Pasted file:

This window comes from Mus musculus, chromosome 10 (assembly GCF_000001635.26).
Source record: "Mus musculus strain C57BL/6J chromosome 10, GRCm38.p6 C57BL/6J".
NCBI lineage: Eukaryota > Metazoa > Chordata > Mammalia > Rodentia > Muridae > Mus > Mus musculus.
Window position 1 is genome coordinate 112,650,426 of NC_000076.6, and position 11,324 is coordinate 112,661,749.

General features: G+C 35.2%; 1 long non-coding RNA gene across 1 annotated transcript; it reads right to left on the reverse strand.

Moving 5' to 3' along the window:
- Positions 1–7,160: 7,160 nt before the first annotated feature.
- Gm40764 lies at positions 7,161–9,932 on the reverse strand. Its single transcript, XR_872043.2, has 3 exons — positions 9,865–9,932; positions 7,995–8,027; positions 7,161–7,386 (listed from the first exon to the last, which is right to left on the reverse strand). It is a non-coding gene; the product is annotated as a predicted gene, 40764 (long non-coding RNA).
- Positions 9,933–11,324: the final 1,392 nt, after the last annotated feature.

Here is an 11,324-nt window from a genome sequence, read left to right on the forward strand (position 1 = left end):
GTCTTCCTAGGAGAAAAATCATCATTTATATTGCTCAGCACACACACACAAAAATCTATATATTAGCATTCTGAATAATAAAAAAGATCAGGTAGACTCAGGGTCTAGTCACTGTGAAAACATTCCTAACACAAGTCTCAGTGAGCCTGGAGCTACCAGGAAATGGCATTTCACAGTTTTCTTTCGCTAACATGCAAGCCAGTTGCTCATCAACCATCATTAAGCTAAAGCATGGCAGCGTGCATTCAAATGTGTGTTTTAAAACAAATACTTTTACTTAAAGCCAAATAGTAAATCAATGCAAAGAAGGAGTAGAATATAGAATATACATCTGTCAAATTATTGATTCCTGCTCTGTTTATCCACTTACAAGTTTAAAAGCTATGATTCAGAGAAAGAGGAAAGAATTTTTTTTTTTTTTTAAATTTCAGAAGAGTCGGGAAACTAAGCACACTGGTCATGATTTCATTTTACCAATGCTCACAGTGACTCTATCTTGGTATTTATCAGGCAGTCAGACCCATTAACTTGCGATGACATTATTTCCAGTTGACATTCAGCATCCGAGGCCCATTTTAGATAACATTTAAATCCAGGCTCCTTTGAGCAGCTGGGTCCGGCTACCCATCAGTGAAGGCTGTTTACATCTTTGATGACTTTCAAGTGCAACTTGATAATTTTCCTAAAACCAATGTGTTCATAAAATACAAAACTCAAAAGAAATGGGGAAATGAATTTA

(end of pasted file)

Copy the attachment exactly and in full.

This window comes from Mus musculus, chromosome 10 (assembly GCF_000001635.26).
Source record: "Mus musculus strain C57BL/6J chromosome 10, GRCm38.p6 C57BL/6J".
NCBI lineage: Eukaryota > Metazoa > Chordata > Mammalia > Rodentia > Muridae > Mus > Mus musculus.
Window position 1 is genome coordinate 112,650,426 of NC_000076.6, and position 11,324 is coordinate 112,661,749.

General features: G+C 35.2%; 1 long non-coding RNA gene across 1 annotated transcript; it reads right to left on the reverse strand.

Moving 5' to 3' along the window:
- Positions 1–7,160: 7,160 nt before the first annotated feature.
- Gm40764 lies at positions 7,161–9,932 on the reverse strand. Its single transcript, XR_872043.2, has 3 exons — positions 9,865–9,932; positions 7,995–8,027; positions 7,161–7,386 (listed from the first exon to the last, which is right to left on the reverse strand). It is a non-coding gene; the product is annotated as a predicted gene, 40764 (long non-coding RNA).
- Positions 9,933–11,324: the final 1,392 nt, after the last annotated feature.

Here is an 11,324-nt window from a genome sequence, read left to right on the forward strand (position 1 = left end):
GTCTTCCTAGGAGAAAAATCATCATTTATATTGCTCAGCACACACACACAAAAATCTATATATTAGCATTCTGAATAATAAAAAAGATCAGGTAGACTCAGGGTCTAGTCACTGTGAAAACATTCCTAACACAAGTCTCAGTGAGCCTGGAGCTACCAGGAAATGGCATTTCACAGTTTTCTTTCGCTAACATGCAAGCCAGTTGCTCATCAACCATCATTAAGCTAAAGCATGGCAGCGTGCATTCAAATGTGTGTTTTAAAACAAATACTTTTACTTAAAGCCAAATAGTAAATCAATGCAAAGAAGGAGTAGAATATAGAATATACATCTGTCAAATTATTGATTCCTGCTCTGTTTATCCACTTACAAGTTTAAAAGCTATGATTCAGAGAAAGAGGAAAGAATTTTTTTTTTTTTTTAAATTTCAGAAGAGTCGGGAAACTAAGCACACTGGTCATGATTTCATTTTACCAATGCTCACAGTGACTCTATCTTGGTATTTATCAGGCAGTCAGACCCATTAACTTGCGATGACATTATTTCCAGTTGACATTCAGCATCCGAGGCCCATTTTAGATAACATTTAAATCCAGGCTCCTTTGAGCAGCTGGGTCCGGCTACCCATCAGTGAAGGCTGTTTACATCTTTGATGACTTTCAAGTGCAACTTGATAATTTTCCTAAAACCAATGTGTTCATAAAATACAAAACTCAAAAGAAATGGGGAAATGAATTTA